CPRCD and local partners will take the lead to address barriers in food processing and the capacity to store harvest for commercial distributers. CPRCD will use Meyer funds to match public funds to support a project that will develop a plan to build a prototype processing facility to clean, package, and store produce. It will also focus discussions and events within the community on developing Lane County’s food system infrastructure.
Potential partners include Ecotrust, Eugene Water and Electric Board, Institute for Natural Resources, Lane Council of Governments, McKenzie River Trust, McKenzie River Water Council, Northwest Center for Alternatives to Pesticides, OSU Extension, Oregon Tilth, Springfield School District, Upper Willamette Soil & Water Conservation District, and Willamette Farm and Food Coalition.
Willamette Farm and Food Coalition (WFFC)
WFFC was formed in 2000. It promotes locally grown and raised foods; educates consumers; and connects households, businesses, and institutions directly to Lane County farms. A local food resource guide is published for consumers, and an online search tool assists businesses and institutional food buyers in accessing local product. WFFC is partnering with grass seed farms, transitioning acreage to food crops, a new grain mill, and a wholesale business in building consumer support and market demand for locally grown beans, grains, and flours. WFFC’s Farm to School Program has successfully brought locally produced food into four school districts and educated hundreds of elementary school students about where their food comes from. As the lead state organization for the National Farm to School Network, it provides technical assistance and support to Farm to School programs throughout Oregon.
With all this activity from WFFC and its partners there is room for more. Less than 5% of the $1.2 billion Lane County residents spend on food is being spent on local products. WFFC will work with the University of Oregon Community Service Center to determine a realistic goal for a campaign to increase consumer demand for locally produced foods. They plan to take this consumer education and marketing campaign to a new level by illustrating the multiplier effect of dollars spent on local food. Research will include developing campaign metrics, data collection protocols, and evaluation.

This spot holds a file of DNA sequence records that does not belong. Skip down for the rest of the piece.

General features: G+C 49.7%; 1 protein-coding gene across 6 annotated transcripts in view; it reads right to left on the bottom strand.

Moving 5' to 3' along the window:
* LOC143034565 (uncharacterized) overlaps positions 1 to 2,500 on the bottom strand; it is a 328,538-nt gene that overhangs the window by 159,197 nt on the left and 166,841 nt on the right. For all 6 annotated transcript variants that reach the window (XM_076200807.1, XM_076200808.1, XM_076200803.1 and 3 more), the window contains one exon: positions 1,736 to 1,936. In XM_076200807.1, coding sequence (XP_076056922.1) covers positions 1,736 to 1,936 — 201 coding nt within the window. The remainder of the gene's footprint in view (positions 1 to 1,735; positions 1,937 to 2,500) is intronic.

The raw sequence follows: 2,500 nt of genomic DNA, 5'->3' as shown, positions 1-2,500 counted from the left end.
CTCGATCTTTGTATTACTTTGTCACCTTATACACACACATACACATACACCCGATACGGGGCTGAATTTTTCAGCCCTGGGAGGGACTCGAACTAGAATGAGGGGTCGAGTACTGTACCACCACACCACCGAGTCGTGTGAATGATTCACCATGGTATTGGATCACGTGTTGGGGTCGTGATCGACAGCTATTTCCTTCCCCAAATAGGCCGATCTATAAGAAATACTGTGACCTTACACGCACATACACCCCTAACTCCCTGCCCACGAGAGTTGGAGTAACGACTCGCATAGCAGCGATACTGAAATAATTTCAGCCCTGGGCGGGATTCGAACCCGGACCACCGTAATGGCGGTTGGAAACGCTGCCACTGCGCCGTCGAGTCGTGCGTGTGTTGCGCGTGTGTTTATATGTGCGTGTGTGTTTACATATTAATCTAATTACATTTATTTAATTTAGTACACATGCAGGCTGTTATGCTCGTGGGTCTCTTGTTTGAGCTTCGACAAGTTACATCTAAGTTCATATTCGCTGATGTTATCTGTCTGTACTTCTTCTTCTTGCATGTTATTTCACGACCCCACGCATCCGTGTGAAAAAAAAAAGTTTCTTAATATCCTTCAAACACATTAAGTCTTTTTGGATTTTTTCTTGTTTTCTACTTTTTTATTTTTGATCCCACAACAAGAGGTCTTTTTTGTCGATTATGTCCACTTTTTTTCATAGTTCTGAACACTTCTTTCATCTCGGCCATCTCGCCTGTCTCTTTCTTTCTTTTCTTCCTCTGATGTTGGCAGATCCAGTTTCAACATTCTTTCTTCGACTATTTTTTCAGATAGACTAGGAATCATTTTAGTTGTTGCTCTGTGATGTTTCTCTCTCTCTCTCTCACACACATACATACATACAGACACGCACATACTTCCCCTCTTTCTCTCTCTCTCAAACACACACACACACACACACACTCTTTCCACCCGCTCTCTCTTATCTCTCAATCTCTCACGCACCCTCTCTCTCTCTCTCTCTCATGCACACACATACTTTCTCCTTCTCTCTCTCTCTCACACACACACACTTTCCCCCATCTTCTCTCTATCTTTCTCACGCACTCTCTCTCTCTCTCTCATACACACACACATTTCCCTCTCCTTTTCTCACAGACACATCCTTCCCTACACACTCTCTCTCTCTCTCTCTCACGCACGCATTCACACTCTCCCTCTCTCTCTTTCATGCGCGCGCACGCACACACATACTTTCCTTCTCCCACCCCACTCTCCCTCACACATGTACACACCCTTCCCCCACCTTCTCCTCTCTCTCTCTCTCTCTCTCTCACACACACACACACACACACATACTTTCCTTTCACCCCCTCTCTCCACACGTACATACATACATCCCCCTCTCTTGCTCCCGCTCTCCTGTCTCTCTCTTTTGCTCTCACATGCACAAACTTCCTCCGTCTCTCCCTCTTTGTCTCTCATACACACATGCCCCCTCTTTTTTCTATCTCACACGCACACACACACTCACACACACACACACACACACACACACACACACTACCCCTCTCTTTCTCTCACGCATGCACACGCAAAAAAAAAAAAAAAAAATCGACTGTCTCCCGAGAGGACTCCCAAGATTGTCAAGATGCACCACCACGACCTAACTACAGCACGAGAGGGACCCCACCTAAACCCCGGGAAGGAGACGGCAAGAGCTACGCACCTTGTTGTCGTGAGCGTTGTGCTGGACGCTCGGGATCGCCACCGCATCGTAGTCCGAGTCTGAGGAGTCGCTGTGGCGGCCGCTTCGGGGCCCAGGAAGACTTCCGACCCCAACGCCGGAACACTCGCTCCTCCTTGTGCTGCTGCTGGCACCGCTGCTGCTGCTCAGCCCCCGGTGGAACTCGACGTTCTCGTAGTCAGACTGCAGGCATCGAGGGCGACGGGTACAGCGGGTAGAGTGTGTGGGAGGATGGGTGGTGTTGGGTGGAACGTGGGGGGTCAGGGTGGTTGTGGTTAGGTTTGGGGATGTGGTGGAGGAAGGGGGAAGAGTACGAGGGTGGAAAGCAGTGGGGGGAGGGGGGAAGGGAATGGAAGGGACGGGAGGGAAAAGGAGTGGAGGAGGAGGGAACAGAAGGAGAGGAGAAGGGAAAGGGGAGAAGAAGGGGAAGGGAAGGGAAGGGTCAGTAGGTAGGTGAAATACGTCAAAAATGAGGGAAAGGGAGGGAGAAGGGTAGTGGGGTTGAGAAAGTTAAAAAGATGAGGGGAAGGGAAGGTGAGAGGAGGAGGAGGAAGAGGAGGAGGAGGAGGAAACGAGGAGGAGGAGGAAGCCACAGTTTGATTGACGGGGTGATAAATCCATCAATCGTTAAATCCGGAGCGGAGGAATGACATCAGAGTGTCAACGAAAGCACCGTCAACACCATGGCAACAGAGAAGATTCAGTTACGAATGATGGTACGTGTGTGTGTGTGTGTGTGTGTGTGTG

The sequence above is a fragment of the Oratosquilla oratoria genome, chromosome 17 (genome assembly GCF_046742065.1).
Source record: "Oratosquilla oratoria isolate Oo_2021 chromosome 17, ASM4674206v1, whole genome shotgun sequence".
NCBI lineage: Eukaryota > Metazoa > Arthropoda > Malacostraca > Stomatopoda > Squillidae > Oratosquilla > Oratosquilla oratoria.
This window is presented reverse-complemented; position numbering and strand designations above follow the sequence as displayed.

Potential partners include the University of Oregon Community Service Center, Neighborhood Economic Development Corporation (NEDCO), Lane County Farmers Market, Organically Grown Company, Emerald Fruit & Produce, Hummingbird Wholesale, Camas Country Mill, Eugene Area Chamber of Commerce, Travel Lane County, Willamette Valley Sustainable Foods Business Alliance, Slow Food Eugene, locally owned grocery stores, school districts, and other institutional buyers.
Yamhill Community Action Partners (YCAP)
YCAP is the regional community action agency that provides essential social services to low-income people, seniors, and individuals with disabilities in Yamhill County. It serves as the regional local food bank, provides housing and housing support services, operates an outreach center for at-risk youth, provides transportation services, and offers a broad range of crisis intervention services.
Local food system efforts in the county have been scattered until the economic recession galvanized concerned citizens to discuss innovative projects to advance the region’s food system. Discussions have ranged from improving access to local farm produce to creating jobs by nurturing food entrepreneurs. YCAP will take the lead in convening a collaboration of businesses, farmers, food processors, food retailers, and consumers to further these discussions to develop an action plan that identifies strategies for a more resilient local economy and community in Yamhill County.
Potential partners include Yamhill County Health, Yamhill Enrichment Society, McMinnville Economic Development Partnership, OSU Extension, Dayton Community Development Association, Western Oregon Waste, Chemeketa MicroEnterprise Resources, Yamhill County Commission, and local farmers.
Three-year Implementation Grant Projects
Central Oregon Intergovernmental Council/COCI (Redmond)